Wednesday, November 5, 2014

Eating - Jason Epstein

"I am a serviceable cook. Friends like what I serve them and come back for more. This gives me pleasure."

This line from Jason Epstein's memoir, Eating, hit precisely on the type of cook I consider myself to be. Yes, I love the creativity the kitchen offers and the way cooking relives my stress. But, if my end result is unsatisfactory to its consumers, I'm disappointed with myself. 

Kind of like how if, at the end of a book, I find myself not satiated by its content, I'm dissatisfied. Case in point: this one.

You know how I usually completely gush over food memoirs. I adore the things. Quality writing plus quality food - perhaps even recipes! - I'm nearly always hooked from the first chapter. This one, not so much.

There's nothing wrong with Epstein's writing. As witnessed by the quote below, it's lovely. His introduction is particularly nice, as he describes what it is that drew him into the combined world of publishing and food in the first place, what led him to write the book. 
"Cooking is like poetry, where one's unique voice is everything: words and their placement are essential ingredients, too, but the poet's own voice makes them sing, which is why when you paraphrase a poem you end up with nothing but words."
So, what then, led to my distaste for this book?

Well, for one thing, it doesn't really have much content. Epstein intersperses his writing with recipes, as many do in this genre. Yet, his recipes seem to be the bulk of the book. He writes them out long form, as if he would if he were sharing them with a friend, he says. This leads to somewhat lengthy descriptions of ingredients or processes that wouldn't be there should he have just included the recipe in a more standard form. Sure, some of those suggestions would be helpful should I make the dishes, but, more often then not, I found them superfluous.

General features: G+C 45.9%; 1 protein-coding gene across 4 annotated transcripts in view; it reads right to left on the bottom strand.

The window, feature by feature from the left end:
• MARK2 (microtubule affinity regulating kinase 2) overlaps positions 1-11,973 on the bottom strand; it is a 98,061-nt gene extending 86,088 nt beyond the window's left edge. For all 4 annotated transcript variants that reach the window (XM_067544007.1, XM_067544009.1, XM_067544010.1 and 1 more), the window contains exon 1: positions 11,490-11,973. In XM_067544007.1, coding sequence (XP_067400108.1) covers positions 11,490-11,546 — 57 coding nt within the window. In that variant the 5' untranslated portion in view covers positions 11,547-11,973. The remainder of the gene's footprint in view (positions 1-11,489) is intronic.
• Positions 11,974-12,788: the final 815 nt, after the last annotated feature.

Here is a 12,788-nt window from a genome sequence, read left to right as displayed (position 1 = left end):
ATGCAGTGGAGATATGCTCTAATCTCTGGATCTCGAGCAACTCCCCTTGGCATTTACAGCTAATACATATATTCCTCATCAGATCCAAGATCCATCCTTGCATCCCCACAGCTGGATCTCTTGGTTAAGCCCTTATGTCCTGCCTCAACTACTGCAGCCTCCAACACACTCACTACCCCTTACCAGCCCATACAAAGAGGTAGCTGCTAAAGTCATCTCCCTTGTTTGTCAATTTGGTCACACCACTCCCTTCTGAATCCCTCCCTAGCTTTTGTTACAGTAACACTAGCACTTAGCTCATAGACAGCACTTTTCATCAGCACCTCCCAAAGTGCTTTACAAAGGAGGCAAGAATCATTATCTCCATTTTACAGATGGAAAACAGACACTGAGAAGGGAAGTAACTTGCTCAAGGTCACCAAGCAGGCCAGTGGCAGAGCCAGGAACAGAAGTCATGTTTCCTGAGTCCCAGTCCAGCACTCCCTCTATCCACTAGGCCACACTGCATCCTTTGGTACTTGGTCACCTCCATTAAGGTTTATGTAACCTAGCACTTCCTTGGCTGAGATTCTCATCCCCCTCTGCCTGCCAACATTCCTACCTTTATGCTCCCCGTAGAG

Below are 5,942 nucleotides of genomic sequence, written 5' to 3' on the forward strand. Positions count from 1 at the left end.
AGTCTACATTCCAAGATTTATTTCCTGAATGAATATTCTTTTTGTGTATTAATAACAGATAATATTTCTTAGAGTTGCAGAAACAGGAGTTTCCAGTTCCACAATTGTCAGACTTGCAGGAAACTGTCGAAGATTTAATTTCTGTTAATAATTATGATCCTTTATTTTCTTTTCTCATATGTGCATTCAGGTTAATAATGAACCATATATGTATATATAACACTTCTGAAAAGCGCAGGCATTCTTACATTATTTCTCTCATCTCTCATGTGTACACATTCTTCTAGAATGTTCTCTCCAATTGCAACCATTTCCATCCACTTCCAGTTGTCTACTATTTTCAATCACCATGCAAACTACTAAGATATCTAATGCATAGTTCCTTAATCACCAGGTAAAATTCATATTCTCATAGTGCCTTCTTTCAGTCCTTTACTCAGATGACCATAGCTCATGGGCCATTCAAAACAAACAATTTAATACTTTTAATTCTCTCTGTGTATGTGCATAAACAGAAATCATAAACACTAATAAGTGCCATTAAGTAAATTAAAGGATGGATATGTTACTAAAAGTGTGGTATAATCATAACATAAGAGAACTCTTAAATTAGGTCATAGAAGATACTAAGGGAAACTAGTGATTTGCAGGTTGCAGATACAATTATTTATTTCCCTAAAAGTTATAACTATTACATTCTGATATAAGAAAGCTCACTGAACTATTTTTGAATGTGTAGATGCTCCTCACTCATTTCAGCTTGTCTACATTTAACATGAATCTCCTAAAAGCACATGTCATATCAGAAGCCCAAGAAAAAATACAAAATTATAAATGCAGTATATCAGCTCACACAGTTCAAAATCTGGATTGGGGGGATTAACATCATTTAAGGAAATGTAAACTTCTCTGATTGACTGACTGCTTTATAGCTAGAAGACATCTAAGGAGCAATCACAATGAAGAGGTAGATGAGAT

Which brings me to my next point. I had a great deal of trouble connecting with Epstein. The personal stories and anecdotes he shares seem carefully selected to share as little as possible. There is nothing here you wouldn't tell a casual acquaintance or  person you had just met at a party. Perhaps I'm ready interpreting the genre of memoir incorrectly, but, for me, the best selections are ones in which the author offers something new or something the reader would not have known otherwise. Bonus points if it bares some or your soul or, alternatively, if it is a tiny bit salacious. Epstein has none of that. The connection to cooking that he began to share at the start dissipates as he begins micromanaging what type of ingredients you will use to cook his recipes.

Epstein is nothing if not a product of his life. He has been privileged to work with some of the greatest chefs and eat some of the greatest foods. His book, unfortunately, caters nearly exclusively to that same group. He insists on premium ingredients (a point whose value I cannot debate, merely show my bank statement in response) and disparages unhealthy eating. Don't get me wrong - you should use the best ingredients you can and choose wisely what passes into your body. Yet, the majority of Americans will not be able to afford the lifestyle, foods, or even destinations about which Epstein writes. I have no doubt his intention was pure, but it all came off a little judgmental to those who would deign to go a different route than his experiences have led him down.

Sadly, I have to chalk this one up to a genre failure. I will be back for plenty more food-based memoirs, but not from Epstein. If nothing else, I just want to go read Blood, Bones, and Butter again. Now, that book is the genre perfected. 

Pages: 192
Date Completed: October 21, 2014


  1. You definitely need to check out 'The Man Who Ate Everything' by Jeffrey Steingarten. And it's apparently already on your Goodreads To-Read list. It is perhaps my favorite food book.

    1. Good to know! Yeah, it's been on my list for a while, but I'll have to prioritize it now!